You picked a difficult time to seek employment but nowadays, there are no easy times to be unemployed. Though many find a job within months or even weeks, the average time between jobs is roughly nine months. In other words, do not become discouraged with the delay. I know it is easy to lose confidence but I have a feeling the right position is just around the corner.

According the associations, dates of employment need not go beyond ten years (unless directly related to the position and is not open to age discrimination—in other words, do not go back to the 1960’s). There are formats one can use to highlight your knowledge, skills, and abilities without fear of age discrimination. A popular format, semi-functional, may be worth checking into. If you are not familiar with this format or need guidance, please let me know and will do my best to get you where you need to be.

Going through 5 or 6 jobs in a decade is not as bad as it used to be. In today’s volatile employment market, it is not uncommon. There are ways to incorporate accomplishments without highlighting each position. Let me know and we’ll learn a few techniques. Anyway, do not feel intimidated by having several positions over these years. Without knowing your specific situation, I am unable to offer a clear way to turn this into a positive… and there are ways.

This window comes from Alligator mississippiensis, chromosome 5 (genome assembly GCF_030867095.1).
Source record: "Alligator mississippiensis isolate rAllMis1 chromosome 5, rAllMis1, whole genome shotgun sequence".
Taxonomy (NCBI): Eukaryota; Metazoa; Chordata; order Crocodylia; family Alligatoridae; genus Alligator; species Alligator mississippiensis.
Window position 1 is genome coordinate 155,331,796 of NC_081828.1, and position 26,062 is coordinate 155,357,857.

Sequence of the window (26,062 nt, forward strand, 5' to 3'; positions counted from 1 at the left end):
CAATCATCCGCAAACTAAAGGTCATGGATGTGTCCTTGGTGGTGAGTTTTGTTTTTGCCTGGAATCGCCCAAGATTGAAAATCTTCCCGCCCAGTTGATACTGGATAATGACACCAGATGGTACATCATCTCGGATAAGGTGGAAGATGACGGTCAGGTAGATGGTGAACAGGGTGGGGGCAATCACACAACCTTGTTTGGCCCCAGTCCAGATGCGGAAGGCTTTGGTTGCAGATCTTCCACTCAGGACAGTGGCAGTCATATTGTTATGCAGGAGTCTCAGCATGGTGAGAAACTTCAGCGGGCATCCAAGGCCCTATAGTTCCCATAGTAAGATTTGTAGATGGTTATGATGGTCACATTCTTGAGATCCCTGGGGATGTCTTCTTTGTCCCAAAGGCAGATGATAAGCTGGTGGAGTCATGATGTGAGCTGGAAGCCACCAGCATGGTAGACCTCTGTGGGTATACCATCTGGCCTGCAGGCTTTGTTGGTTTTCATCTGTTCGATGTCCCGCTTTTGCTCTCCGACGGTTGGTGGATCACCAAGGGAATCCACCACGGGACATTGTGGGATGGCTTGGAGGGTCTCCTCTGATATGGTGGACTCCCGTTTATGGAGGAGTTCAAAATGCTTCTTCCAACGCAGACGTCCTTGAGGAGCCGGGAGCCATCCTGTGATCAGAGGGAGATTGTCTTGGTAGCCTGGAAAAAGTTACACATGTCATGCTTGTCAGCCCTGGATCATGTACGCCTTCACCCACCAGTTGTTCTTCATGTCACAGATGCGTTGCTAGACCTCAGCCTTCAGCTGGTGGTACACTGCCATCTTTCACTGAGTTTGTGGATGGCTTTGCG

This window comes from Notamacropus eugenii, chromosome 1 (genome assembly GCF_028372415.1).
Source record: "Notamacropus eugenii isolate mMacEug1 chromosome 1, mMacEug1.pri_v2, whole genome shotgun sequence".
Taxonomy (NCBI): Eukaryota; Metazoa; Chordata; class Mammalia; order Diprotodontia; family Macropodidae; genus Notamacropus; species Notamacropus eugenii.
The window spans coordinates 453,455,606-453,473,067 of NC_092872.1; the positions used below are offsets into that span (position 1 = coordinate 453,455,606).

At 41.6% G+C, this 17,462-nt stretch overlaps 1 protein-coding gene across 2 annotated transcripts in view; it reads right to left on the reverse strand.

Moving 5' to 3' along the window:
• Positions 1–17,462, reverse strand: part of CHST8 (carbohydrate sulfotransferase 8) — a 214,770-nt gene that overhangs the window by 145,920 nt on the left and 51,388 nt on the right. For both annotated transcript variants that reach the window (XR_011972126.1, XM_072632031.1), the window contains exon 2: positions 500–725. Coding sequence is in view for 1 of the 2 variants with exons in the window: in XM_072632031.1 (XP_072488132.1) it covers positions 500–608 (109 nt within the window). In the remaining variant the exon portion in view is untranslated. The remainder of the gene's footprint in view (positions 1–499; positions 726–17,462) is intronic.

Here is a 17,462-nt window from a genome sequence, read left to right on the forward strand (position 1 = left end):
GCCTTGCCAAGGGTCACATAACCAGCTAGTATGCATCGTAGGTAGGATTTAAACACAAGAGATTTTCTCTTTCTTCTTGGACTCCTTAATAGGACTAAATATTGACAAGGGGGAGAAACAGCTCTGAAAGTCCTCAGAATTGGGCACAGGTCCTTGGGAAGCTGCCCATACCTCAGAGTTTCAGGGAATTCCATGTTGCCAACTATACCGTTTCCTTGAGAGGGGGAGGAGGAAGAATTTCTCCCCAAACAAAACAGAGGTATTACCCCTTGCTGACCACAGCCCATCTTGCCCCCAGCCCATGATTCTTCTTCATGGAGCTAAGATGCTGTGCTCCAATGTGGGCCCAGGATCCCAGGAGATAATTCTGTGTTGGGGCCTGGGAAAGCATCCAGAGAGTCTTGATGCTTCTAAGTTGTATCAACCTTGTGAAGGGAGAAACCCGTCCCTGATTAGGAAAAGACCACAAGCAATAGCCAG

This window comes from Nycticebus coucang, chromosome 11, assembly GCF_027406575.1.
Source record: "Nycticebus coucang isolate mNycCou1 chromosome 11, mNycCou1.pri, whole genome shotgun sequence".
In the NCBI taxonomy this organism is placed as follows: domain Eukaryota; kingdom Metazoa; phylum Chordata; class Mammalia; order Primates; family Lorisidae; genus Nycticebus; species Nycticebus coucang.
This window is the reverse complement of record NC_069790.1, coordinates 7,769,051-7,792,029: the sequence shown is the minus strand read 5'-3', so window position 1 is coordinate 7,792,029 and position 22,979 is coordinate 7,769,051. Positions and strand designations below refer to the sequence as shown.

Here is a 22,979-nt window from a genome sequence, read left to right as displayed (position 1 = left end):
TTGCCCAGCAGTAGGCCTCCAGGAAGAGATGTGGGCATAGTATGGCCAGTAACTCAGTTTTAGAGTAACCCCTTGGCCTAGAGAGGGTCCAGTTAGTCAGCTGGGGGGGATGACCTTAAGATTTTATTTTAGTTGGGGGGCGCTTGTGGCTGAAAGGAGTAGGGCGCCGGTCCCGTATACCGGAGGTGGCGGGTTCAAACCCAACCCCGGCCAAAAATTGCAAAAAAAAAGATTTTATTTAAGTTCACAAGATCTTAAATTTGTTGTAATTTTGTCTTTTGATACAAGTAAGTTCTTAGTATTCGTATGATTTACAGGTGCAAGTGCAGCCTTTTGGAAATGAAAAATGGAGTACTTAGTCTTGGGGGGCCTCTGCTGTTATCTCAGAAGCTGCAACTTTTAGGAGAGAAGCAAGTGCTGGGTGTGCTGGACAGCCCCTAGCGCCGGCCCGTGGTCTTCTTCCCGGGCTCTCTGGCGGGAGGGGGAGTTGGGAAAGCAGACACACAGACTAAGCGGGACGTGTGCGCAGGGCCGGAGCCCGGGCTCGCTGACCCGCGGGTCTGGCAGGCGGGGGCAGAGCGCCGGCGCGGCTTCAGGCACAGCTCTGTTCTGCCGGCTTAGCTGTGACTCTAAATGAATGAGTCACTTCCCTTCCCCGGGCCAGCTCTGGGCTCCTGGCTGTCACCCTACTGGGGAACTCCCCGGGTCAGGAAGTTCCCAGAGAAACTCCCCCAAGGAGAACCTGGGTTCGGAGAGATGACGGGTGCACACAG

One of these jobs is a Disney job. I recently was told that I should remove it because it’s not only the oldest listing, but employers have been known not to hire people because they work at Disney. Have you heard this?

Disney is on the blacklist? Geepers, this is the first I heard of this. Then again, if you were the Tigger character who was accused of fondling patrons, you may want to omit such information. Then again, working at Disney can be a great experience too. Think about the customers going through the gates each day. Even without trying your client and problem resolution skills will have improved. All employers want employees who know how to handle client disputes, who know how to engage in corporate branding, and know how to remain positive even under the most extreme situations. In other words, work the Disney deal by highlighting the many core and transferable skills developed. As for Tigger, he total cool so I would hire him (or her?) on the spot… so if you know him personally and if he is looking for a writing gig, let me know.